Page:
No, I did not. I do have a familiarity with the time period, being that I have done so many projects that root themselves in the late ’70s to the ’80s, and so I feel like I had a good understanding of the period. You throw Fayetteville, Arkansas into the mix — things are a little different there in the ’80s than they were in other places in the ’80s. So it was something that was on my mind, but in regards to the aspect of the case and other cases, no, I was really focused on [the] idea of my children. That’s where I kept going back to.
People are naturally praising Mahershala Ali’s tremendous performance, but the cast was solid across the board. What about a cast makes a set experience feel special to you?
Well, my experience working with Mahershala is, I don’t know, top 1 or top 2 of the greatest experiences I’ve ever had working with an actor. I don’t think we have the time to go through all the things I loved about working with him, but as an actor or a person, his spirit, everything. I just feel lucky to have worked with him. He’s one of the greatest guys I’ve ever met, all across the board, on-set and off-set. The rest of the cast — Stephen [Dorff] brought a little sense of dry comedy to the role that lightened it at times, and Carmen [Ejogo], who I only worked with one day, I’ve always been a fan of her and her work, and I think she’s a fantastic actress.
I hope it’s not a spoiler to say that your mustache is pretty amazing in this season.
I mean, you’ve had some substantial mustaches, but does that help you get into character for a role?
I don’t know? [Chuckles.] I’m doing another role right now with a mustache. [Laughs.] Another role in the ’80s that I think will be my last for a long time. It’s more of what working with the creators and producers of the show, and that’s where we ended up here. I mean, it grows like a weed, and it’s not hard for me to grow out. But look, I was happy to get it off of me when I finished the job.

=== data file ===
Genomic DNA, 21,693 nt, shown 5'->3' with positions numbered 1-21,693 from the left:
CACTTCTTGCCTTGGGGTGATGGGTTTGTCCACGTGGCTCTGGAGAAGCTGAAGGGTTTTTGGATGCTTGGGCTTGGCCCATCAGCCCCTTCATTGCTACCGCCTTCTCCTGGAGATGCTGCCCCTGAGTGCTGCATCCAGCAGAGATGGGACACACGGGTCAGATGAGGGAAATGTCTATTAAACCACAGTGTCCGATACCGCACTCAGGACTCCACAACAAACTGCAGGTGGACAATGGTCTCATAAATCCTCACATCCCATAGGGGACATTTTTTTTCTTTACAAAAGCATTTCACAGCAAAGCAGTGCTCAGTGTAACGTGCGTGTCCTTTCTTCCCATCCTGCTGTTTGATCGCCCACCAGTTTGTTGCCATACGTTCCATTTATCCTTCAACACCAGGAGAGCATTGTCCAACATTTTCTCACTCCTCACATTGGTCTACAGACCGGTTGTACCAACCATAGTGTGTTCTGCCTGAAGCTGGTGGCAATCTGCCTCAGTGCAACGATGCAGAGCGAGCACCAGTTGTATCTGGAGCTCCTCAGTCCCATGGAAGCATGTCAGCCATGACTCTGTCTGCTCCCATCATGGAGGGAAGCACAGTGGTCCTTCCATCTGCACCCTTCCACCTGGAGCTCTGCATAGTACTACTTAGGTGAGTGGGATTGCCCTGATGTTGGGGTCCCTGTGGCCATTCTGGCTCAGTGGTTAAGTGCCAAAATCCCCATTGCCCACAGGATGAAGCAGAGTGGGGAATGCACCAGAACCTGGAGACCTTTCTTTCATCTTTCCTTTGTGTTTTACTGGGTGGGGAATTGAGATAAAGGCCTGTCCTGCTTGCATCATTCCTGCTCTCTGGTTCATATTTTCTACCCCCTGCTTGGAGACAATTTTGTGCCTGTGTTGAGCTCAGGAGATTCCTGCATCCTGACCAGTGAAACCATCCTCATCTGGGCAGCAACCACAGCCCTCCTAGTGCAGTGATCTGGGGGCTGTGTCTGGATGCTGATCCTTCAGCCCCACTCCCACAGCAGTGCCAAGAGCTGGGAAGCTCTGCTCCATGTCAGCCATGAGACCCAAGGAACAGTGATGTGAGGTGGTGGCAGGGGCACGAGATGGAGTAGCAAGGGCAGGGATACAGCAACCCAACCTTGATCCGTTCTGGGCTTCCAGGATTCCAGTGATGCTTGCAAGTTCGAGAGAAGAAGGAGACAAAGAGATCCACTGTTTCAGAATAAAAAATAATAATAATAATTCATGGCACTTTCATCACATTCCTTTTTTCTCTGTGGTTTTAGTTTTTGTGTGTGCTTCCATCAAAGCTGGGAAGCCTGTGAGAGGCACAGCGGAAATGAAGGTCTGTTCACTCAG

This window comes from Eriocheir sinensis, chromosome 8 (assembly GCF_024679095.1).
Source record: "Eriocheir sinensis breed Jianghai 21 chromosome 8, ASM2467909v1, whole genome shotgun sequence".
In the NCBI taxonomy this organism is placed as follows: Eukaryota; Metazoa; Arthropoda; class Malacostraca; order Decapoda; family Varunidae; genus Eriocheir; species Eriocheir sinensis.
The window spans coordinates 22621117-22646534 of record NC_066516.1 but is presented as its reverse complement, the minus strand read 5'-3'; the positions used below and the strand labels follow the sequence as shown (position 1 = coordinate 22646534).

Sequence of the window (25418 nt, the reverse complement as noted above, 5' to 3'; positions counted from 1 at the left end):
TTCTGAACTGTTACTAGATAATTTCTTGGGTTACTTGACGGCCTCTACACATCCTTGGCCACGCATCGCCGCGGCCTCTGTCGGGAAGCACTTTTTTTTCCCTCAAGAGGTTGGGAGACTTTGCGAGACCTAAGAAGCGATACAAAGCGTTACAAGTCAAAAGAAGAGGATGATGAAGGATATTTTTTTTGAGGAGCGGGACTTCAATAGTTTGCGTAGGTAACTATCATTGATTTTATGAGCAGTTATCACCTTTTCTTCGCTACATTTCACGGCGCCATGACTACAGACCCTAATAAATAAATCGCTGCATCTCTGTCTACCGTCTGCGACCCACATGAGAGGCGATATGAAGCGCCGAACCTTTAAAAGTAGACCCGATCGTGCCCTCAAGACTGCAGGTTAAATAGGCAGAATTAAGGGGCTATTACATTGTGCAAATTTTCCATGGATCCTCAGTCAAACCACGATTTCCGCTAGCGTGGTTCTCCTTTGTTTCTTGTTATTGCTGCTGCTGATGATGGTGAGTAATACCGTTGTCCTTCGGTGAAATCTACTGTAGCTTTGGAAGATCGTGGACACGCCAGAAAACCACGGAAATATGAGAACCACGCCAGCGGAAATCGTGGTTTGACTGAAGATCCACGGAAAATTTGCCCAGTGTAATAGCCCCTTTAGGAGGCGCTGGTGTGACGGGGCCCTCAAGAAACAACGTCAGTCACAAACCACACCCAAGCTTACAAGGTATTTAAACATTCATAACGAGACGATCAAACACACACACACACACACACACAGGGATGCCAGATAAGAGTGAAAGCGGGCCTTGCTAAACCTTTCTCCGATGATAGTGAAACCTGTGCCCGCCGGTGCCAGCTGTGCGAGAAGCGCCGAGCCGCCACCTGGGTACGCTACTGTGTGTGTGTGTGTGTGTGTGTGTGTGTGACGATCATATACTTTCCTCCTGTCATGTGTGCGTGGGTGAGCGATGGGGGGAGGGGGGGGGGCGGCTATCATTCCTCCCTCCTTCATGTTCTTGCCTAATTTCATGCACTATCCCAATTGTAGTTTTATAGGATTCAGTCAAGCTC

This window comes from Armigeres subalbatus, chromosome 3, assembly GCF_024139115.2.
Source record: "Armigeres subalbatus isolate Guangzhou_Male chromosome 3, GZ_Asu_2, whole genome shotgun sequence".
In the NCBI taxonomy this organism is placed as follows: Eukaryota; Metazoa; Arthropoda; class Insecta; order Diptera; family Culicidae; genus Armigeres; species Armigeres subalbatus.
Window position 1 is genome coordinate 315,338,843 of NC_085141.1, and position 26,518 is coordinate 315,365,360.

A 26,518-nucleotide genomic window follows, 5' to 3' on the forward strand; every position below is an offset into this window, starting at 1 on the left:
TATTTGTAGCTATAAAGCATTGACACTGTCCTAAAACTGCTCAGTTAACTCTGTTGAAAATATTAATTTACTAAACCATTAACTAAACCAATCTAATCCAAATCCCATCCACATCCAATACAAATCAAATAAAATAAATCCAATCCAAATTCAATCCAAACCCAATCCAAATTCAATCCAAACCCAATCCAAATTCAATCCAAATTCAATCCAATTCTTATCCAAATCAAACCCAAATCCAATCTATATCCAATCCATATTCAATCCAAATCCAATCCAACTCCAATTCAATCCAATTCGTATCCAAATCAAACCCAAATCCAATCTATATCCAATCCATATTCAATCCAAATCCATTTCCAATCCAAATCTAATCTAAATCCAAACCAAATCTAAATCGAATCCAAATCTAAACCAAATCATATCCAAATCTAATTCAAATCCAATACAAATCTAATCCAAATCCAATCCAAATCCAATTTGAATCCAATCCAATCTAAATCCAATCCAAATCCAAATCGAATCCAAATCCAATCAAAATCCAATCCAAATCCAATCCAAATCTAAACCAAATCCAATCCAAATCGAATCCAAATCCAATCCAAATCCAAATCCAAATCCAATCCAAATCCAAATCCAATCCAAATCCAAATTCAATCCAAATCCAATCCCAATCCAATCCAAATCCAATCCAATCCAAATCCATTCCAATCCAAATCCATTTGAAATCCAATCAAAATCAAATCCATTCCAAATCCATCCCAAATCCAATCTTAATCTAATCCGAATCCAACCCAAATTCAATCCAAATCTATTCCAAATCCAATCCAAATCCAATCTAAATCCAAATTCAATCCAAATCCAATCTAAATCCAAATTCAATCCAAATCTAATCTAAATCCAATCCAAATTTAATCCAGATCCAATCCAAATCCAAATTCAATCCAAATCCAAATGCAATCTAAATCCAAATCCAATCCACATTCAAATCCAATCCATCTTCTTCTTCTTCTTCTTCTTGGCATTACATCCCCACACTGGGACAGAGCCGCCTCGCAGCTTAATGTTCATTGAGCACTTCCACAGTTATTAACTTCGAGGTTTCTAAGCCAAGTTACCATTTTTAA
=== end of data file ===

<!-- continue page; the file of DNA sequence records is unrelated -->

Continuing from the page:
If you don’t mind, I want to hit on another mustache role here.
With Narcos: Mexico, you were almost completely unseen for this past season [as a narrator] but had that one scene at the end. What was it like to finally be able to visually connect with the audience?
You know, I left that in the hands of [showrunner] Eric Newman, who I think is a brilliant producer and showrunner. That was an idea that we toyed around with while I was shooting True Detective, and I wasn’t even going to do the voiceover, but it was something that came to them last minute. It made a little more sense for me to be narrating this story, versus Kiki Camerena/Michael Pena, because [he’s] dead at the end of the show, so he’d been narrating from the grave. It was something that we tried out, and it ended up working to plug me into that last scene, which just worked out in everyone’s favor. Nic and the people of HBO on True Detective allowed me to go and shoot that one little scene, so I’m very gracious towards them for that.
As Walt Breslin, how does it feel to follow up on Kiki’s legacy?
Good! This is a story that I’ve been following for 10 years. I’ve always had a fascination with the drug cartels. Look, the show’s an incredible show, and so I was excited to come and be a part of it, and those who talked with me about working on it the last season, we agreed together that it wasn’t the right fit. So luckily, it came around that the fifth season did fit, and I’ve had a lot of fun with it all.
I have a feeling that you and your mustache are gonna have a big 2019. You’ve got True Detective, Narcos, and you’re in Tarantino’s upcoming film as Business Bob Gilbert. QT is very secretive as well, but how’s the mustache factor there? Can you say?
There was lot of crossover, and I also shot the Tarantino movie in the middle of True Detective as well. I was locked into a certain facial look, and I told them I was in the middle of it and can’t shave my mustache for another production. That was fine with them, so unfortunately, you will be seeing a lot of mustache on me over the next year.
The third season of HBO’s ‘True Detective’ will premiere on January 13.